Games & Simulation Activites

Games and simulation exercises immerse students in responsive active learning environments that frequently simulate a real-life experience. These activities can help create learning situations that would not otherwise be available in the traditional classroom and allow safe, fun opportunities for learners to develop, practice, and improve coping skills for potentially stressful, unfamiliar, complex, or controversial situations. In addition to helping augment course materials, these types of activities can encourage personal initiative and often generate very high levels of motivation, engagement, and enthusiasm.

ARIS copy
Watch a demo of the ARIS gaming software being developed here at UW-Madison.

Some examples of games and simulation activities are:

  • Technology-enhanced role playing (avatars, for example)
  • Place-based gaming
  • Game or puzzle creation
  • Digital storytelling media

Some teaching approaches that work well with games and simulation activities are: problem-based learning (see above section for some additional details), technology-enhanced instruction, “third place” classroom teaching concepts (the idea that instruction can happen in a third space that is situated in or approximates the real world and is neither in the classroom or online). In addition to technology-enchanced gaming, other examples of games and situated learning activities can run the gamut from in-class mini dramas or play acting to study abroad scenarios. A few UW-Madison examples of game and situational learning resources include DoIT’s ARIS program, WisCER’s Epistemic Games Group, and Games+Learning+Society.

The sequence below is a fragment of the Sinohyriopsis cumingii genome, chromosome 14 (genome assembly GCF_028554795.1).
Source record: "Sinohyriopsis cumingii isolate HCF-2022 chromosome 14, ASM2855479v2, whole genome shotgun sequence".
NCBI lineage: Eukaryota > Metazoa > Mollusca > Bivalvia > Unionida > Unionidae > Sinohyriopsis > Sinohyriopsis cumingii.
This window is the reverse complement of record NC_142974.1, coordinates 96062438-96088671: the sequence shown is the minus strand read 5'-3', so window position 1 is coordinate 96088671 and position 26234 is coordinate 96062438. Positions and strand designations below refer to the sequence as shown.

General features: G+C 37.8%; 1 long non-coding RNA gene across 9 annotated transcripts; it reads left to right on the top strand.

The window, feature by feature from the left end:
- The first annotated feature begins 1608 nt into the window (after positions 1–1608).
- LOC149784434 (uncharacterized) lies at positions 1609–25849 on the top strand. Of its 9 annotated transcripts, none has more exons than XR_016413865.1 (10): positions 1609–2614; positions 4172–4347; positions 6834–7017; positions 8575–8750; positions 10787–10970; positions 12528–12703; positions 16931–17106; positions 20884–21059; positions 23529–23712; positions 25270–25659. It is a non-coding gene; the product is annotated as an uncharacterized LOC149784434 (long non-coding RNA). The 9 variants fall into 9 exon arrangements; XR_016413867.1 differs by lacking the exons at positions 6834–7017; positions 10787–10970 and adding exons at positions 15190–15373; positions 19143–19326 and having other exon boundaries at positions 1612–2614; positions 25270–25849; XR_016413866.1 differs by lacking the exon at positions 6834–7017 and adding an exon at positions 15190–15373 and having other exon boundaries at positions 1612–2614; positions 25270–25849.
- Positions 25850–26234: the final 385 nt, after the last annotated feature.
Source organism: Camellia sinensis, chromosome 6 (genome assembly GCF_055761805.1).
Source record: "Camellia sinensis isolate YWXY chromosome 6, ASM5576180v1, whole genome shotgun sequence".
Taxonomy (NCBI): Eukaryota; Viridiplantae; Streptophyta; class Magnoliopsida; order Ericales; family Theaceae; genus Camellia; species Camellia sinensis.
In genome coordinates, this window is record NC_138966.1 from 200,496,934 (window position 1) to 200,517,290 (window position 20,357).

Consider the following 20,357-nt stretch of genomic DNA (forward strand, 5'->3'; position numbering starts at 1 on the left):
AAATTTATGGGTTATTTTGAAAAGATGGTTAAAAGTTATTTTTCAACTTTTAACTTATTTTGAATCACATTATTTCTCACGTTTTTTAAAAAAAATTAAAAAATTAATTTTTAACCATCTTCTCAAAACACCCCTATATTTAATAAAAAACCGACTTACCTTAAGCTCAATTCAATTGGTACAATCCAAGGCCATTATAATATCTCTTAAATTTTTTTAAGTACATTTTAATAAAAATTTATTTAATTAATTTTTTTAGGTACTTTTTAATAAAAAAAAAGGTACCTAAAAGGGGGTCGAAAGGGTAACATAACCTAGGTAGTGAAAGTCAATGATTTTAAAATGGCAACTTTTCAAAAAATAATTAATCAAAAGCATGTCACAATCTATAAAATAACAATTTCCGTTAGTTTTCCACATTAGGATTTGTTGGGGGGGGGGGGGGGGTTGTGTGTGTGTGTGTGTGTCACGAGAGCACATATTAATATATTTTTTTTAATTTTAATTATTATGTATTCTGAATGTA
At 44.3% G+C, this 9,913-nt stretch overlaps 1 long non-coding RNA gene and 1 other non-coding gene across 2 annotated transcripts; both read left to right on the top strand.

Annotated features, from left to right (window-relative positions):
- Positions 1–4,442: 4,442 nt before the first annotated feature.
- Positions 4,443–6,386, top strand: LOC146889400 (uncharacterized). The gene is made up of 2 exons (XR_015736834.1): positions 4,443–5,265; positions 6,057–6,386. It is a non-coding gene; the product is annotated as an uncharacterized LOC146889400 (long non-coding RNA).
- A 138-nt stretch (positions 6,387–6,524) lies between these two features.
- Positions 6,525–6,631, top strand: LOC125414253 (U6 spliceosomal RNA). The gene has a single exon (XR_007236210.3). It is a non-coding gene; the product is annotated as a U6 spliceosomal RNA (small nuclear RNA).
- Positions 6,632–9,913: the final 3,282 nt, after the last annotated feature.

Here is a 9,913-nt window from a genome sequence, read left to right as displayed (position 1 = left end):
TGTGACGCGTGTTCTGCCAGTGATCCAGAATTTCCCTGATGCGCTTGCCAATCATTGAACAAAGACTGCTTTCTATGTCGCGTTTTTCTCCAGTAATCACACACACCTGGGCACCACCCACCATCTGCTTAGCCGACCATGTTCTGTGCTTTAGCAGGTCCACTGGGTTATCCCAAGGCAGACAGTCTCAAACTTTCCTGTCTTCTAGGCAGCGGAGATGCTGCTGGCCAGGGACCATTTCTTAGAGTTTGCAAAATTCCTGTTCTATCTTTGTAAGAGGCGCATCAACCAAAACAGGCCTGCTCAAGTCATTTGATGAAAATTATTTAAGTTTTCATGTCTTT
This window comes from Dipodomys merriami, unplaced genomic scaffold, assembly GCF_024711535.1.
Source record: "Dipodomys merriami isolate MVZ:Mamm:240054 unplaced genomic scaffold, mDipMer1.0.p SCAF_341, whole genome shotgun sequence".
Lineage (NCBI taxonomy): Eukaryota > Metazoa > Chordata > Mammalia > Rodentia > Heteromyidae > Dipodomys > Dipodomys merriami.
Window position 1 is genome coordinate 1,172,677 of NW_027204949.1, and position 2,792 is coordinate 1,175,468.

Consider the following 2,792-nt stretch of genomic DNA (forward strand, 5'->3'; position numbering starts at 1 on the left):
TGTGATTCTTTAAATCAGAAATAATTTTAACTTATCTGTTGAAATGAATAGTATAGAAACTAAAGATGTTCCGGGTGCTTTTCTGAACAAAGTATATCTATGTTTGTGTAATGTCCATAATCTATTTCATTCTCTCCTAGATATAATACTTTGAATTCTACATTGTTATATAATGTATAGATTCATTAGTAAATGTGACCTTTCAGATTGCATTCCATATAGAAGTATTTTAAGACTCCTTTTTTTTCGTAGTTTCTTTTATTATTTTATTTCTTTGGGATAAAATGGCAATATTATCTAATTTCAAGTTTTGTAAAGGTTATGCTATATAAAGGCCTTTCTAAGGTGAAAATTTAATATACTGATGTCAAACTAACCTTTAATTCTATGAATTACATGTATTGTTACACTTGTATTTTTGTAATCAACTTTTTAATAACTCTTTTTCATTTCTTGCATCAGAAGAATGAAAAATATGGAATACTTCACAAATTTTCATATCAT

Read an article about epistemic games and their potential to help enhance student learning from the Epistemic Game Group in the Wisconsin Center for Education Research (WCER): “Assessing Learning in the 21st Century”

Space & Format Interventions

This model of active learning is a broader catchall term that refer to both changes in the physical environment in a learning space as well as adjustments of content and delivery to accomodate more active learning. Space and teaching format interventions can involve reorganizing and reconceptualizing the classroom space so that the environment better encourages independent student work, allows for a fluid and flexible use of class time and work, and fosters collaboration amongst students. This reorganization can range from rearranging class furniture and making other design modifications to establishing new teaching and learning “movements” which alter the classroom’s ‘traffic flow’ to simply recognizing the different ways that people might naturally occupy a space when they’re actively engaged in the learning process.

WisCEL copy
A WisCEL learning space in College Library

Some examples of space and format interventions are:

  • Lab-type classrooms
  • Enhanced or Interactive Lectures
  • Emporium or collaboration areas